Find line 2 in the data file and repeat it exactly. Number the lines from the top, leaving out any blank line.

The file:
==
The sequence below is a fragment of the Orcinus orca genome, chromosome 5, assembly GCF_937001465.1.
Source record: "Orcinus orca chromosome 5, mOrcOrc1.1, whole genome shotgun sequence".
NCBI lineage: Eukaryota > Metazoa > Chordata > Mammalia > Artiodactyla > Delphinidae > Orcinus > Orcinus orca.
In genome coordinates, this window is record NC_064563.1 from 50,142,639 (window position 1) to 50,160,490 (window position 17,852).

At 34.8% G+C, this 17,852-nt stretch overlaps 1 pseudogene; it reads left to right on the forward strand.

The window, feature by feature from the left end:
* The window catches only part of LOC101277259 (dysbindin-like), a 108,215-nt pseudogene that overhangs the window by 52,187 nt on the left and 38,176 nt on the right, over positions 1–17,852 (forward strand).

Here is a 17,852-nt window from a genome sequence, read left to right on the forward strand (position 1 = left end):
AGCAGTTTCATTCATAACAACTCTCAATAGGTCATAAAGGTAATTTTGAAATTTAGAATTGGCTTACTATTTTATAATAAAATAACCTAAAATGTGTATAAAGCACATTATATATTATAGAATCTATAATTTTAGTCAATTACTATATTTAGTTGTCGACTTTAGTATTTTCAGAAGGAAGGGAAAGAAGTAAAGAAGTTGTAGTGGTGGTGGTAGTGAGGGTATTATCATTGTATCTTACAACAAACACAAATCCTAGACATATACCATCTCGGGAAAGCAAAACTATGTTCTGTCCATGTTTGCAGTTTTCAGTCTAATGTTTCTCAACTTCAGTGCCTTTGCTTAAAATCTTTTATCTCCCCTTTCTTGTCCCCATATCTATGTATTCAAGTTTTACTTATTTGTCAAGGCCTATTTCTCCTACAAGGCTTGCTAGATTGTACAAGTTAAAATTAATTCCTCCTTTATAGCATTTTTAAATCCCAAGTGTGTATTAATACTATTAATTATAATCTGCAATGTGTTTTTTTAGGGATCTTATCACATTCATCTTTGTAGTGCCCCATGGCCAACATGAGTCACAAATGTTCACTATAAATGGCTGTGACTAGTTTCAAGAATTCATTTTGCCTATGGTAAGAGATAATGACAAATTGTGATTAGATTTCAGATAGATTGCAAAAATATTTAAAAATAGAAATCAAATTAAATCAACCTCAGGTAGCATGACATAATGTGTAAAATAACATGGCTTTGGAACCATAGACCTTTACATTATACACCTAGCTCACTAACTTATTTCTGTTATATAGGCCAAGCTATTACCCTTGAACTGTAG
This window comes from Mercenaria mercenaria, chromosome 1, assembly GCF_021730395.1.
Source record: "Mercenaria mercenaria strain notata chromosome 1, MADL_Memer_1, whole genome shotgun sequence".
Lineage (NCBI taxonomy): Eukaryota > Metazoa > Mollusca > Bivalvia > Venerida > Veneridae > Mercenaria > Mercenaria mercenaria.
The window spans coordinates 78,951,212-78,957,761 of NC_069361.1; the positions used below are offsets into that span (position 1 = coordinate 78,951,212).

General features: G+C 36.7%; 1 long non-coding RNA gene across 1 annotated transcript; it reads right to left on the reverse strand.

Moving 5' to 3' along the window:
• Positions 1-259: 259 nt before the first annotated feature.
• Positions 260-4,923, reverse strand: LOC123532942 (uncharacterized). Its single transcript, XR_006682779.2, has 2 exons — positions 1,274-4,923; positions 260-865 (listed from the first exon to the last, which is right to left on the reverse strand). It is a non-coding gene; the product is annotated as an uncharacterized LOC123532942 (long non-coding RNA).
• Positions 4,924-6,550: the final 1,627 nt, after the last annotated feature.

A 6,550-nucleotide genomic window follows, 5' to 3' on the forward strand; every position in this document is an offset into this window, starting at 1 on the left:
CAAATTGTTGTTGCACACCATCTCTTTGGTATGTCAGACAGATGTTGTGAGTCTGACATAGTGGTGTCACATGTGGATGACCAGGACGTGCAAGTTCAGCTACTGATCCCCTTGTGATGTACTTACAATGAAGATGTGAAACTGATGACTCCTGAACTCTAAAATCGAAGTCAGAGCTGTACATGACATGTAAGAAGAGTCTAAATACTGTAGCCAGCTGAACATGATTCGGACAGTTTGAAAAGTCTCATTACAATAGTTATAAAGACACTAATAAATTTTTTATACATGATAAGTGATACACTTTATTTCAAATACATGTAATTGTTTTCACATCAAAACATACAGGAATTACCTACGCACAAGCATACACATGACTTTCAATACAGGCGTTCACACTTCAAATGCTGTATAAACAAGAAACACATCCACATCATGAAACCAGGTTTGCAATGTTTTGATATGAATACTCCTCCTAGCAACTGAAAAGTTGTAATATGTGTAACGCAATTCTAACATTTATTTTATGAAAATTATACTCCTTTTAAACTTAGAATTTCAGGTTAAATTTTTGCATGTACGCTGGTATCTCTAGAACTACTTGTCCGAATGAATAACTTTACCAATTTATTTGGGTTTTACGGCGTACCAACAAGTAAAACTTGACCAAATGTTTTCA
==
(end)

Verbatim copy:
Source record: "Orcinus orca chromosome 5, mOrcOrc1.1, whole genome shotgun sequence".